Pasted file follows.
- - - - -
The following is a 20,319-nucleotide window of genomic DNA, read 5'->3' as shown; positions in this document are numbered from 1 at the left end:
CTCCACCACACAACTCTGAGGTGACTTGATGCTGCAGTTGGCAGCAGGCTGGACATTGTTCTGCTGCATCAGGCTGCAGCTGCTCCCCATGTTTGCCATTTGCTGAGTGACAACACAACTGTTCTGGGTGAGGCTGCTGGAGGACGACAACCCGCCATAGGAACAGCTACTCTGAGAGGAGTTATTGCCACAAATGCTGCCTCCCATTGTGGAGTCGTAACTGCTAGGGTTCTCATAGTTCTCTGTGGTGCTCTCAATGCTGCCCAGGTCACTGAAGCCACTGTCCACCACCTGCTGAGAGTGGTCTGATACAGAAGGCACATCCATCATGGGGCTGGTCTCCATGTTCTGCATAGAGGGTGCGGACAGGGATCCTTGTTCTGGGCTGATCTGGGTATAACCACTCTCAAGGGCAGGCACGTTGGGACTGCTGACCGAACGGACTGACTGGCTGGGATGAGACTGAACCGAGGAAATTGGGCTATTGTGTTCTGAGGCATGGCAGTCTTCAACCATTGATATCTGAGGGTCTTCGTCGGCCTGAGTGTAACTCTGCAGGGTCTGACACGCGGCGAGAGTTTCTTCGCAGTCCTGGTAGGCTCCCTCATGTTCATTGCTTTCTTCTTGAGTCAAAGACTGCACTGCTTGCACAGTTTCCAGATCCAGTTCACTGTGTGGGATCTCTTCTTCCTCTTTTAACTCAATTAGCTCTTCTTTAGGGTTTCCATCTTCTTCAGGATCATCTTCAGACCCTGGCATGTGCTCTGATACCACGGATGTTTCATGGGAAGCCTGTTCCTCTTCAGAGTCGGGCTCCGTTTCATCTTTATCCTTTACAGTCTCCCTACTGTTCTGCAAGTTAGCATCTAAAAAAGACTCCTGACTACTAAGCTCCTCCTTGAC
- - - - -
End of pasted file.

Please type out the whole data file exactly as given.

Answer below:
The following is a 20,319-nucleotide window of genomic DNA, read 5'->3' as shown; positions in this document are numbered from 1 at the left end:
CTCCACCACACAACTCTGAGGTGACTTGATGCTGCAGTTGGCAGCAGGCTGGACATTGTTCTGCTGCATCAGGCTGCAGCTGCTCCCCATGTTTGCCATTTGCTGAGTGACAACACAACTGTTCTGGGTGAGGCTGCTGGAGGACGACAACCCGCCATAGGAACAGCTACTCTGAGAGGAGTTATTGCCACAAATGCTGCCTCCCATTGTGGAGTCGTAACTGCTAGGGTTCTCATAGTTCTCTGTGGTGCTCTCAATGCTGCCCAGGTCACTGAAGCCACTGTCCACCACCTGCTGAGAGTGGTCTGATACAGAAGGCACATCCATCATGGGGCTGGTCTCCATGTTCTGCATAGAGGGTGCGGACAGGGATCCTTGTTCTGGGCTGATCTGGGTATAACCACTCTCAAGGGCAGGCACGTTGGGACTGCTGACCGAACGGACTGACTGGCTGGGATGAGACTGAACCGAGGAAATTGGGCTATTGTGTTCTGAGGCATGGCAGTCTTCAACCATTGATATCTGAGGGTCTTCGTCGGCCTGAGTGTAACTCTGCAGGGTCTGACACGCGGCGAGAGTTTCTTCGCAGTCCTGGTAGGCTCCCTCATGTTCATTGCTTTCTTCTTGAGTCAAAGACTGCACTGCTTGCACAGTTTCCAGATCCAGTTCACTGTGTGGGATCTCTTCTTCCTCTTTTAACTCAATTAGCTCTTCTTTAGGGTTTCCATCTTCTTCAGGATCATCTTCAGACCCTGGCATGTGCTCTGATACCACGGATGTTTCATGGGAAGCCTGTTCCTCTTCAGAGTCGGGCTCCGTTTCATCTTTATCCTTTACAGTCTCCCTACTGTTCTGCAAGTTAGCATCTAAAAAAGACTCCTGACTACTAAGCTCCTCCTTGAC